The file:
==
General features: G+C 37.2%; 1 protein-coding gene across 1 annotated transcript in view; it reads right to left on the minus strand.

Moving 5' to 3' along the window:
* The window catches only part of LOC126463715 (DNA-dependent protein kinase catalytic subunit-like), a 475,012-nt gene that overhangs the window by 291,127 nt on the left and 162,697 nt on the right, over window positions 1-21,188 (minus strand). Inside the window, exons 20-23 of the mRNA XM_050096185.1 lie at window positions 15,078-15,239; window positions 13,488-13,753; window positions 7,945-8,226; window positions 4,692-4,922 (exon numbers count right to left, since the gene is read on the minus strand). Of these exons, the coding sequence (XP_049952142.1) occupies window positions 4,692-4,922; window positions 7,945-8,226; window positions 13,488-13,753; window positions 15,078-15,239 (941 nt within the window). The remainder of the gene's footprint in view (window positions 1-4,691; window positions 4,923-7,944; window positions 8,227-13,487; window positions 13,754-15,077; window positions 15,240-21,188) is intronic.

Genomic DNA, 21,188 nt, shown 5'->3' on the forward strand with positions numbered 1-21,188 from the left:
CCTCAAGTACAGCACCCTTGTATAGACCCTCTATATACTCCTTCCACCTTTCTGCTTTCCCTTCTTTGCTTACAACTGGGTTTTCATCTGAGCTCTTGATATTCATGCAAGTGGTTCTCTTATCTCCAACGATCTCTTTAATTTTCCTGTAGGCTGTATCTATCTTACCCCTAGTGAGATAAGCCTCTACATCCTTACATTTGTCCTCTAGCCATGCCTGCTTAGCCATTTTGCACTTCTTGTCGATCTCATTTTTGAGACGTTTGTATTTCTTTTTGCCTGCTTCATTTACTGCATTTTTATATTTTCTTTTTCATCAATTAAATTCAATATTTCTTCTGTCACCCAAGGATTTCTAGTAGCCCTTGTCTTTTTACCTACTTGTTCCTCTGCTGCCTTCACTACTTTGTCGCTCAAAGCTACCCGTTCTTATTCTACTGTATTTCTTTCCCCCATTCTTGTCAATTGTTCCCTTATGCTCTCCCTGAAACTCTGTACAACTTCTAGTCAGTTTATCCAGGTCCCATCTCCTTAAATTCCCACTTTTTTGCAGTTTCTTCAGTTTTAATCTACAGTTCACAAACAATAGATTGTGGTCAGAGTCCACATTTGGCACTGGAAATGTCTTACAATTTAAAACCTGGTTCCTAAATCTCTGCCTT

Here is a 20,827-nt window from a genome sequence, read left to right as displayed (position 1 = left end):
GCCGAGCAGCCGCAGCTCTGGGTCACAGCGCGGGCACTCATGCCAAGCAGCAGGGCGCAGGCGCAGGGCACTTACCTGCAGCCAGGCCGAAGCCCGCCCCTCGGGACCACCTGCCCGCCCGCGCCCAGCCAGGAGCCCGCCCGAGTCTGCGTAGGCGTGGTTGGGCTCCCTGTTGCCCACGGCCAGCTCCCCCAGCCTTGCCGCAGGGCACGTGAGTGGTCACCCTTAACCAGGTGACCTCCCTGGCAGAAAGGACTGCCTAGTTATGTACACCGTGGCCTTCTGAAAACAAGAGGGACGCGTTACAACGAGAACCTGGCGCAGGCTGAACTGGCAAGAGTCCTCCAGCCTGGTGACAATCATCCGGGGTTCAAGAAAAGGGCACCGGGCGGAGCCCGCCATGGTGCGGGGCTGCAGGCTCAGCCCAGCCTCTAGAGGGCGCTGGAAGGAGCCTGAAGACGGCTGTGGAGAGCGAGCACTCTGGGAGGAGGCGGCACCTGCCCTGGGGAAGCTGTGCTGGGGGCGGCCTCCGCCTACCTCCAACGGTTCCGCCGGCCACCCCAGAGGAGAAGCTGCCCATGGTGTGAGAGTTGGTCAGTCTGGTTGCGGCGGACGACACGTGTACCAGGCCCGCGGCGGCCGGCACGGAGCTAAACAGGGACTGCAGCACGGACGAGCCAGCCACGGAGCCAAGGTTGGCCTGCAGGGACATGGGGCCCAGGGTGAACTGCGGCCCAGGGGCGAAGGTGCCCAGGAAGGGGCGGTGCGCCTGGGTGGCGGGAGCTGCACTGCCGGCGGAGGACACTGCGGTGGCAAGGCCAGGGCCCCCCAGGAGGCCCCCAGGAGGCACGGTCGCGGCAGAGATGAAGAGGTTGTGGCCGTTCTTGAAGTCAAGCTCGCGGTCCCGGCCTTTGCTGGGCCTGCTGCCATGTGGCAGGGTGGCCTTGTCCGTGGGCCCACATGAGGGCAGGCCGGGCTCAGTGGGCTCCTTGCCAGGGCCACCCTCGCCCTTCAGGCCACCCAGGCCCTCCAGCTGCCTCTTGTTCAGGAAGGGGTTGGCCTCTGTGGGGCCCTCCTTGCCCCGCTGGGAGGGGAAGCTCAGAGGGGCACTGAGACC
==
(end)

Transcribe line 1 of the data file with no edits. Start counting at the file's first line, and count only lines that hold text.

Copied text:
General features: G+C 37.2%; 1 protein-coding gene across 1 annotated transcript in view; it reads right to left on the minus strand.